We’ll leave aside the 3D printers designed for use in the kitchen, since they remain the purview of bakers making edible laminates based on photos and complex designs most of us aren’t going to try on a regular basis. The reality is that you can find smart appliances like ovens that are already programmed with thermal profiles for a hundred different recipes. In that same vein, homebrewers will appreciate the “smart” brewers with dozens of pre-programmed profiles to make the perfect ale or lager.
In 2017, a voice activated grill appeared at trade shows. The grill can cook the food to your stated preferences and text you when the food is ready. The more common versions of this “intelligence” are microwave ovens that more evenly reheat or defrost food. For those that already post images of their restaurant meals, Whirlpool has already pioneered a cooktop with social media integration so you can read recipes off the same work surface as you use to cook and share pictures of it as you create the meal.
Improved Energy Efficiency
There are innovations on the horizon like refrigerators being designed not to use refrigerants but ultrasonic waves, though these are not yet commonplace. The real world application of advancing technologies are the refrigerators with two compressors, engaging the second only when the energy expenditure is necessary. Dual-zone refrigerators and strictly controlled temperature and humidity levels monitored by appliance control boards as smart as small computers are becoming commonplace.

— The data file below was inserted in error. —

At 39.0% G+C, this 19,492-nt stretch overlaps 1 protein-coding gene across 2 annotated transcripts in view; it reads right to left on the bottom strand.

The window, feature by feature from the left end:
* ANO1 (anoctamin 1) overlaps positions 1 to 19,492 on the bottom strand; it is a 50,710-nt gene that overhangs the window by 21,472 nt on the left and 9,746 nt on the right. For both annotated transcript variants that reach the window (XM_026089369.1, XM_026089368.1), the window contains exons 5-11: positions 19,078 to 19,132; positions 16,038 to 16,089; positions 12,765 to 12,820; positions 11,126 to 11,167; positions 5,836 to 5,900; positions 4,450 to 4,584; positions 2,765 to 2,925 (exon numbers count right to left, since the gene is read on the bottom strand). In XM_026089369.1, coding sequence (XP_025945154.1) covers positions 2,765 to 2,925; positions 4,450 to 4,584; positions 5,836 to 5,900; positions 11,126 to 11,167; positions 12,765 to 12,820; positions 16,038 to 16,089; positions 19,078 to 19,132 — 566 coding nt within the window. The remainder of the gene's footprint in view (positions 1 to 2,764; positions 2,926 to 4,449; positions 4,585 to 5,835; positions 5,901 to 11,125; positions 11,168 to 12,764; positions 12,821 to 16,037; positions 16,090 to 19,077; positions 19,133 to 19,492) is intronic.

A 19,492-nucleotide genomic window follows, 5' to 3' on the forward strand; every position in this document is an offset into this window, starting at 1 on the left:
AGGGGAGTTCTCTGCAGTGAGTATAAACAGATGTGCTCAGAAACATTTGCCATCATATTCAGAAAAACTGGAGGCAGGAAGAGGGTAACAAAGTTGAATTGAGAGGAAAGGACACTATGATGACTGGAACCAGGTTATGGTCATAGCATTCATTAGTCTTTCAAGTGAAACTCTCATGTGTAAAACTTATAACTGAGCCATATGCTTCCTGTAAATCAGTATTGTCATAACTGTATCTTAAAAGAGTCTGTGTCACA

Conversely, the design of appliances hasn’t quite caught up with all the smart control boards in them, so it isn’t as easy to reboot the refrigerator as it is your PC. We may see the same technology make its way into dishwashers so that it uses the right temperature profile to clean the dishes perfectly without having to enter a complex programming sequence at the start; this saves water and energy over the common practice of setting it to heavy duty and to use hot water just to make sure everything comes out clean.
Many homeowners are waiting for these appliances to become verbal, so that they can communicate what the dishwasher thinks is wrong instead of blinking error codes at them. As the kitchen becomes more networked, you may find the display on the fridge reporting that the dishwasher has a clog in the drain hose, which is why it shut down.
Some appliances are designed with sensors to detect when the stove is empty or the cooktop has nothing on it, automatically shutting down if it thinks it is abandoned. These safety features are likely to become more common because of the aging population prone to forgetfulness, though they originated as energy saving measures.
Information appliances are routinely sitting in the corner of the kitchen, answering questions, reciting recipes and ordering items on demand, including pizza if you ruined the roast. Smart appliances have the capability to order service but more often inform owners when there is an error. Cookware is now made of new hybrid materials that combine the best of all materials involved for even heating, durability and ease of use. Finally, artificial intelligence is making its way into kitchen appliances to cook your food perfectly and simplify food prep.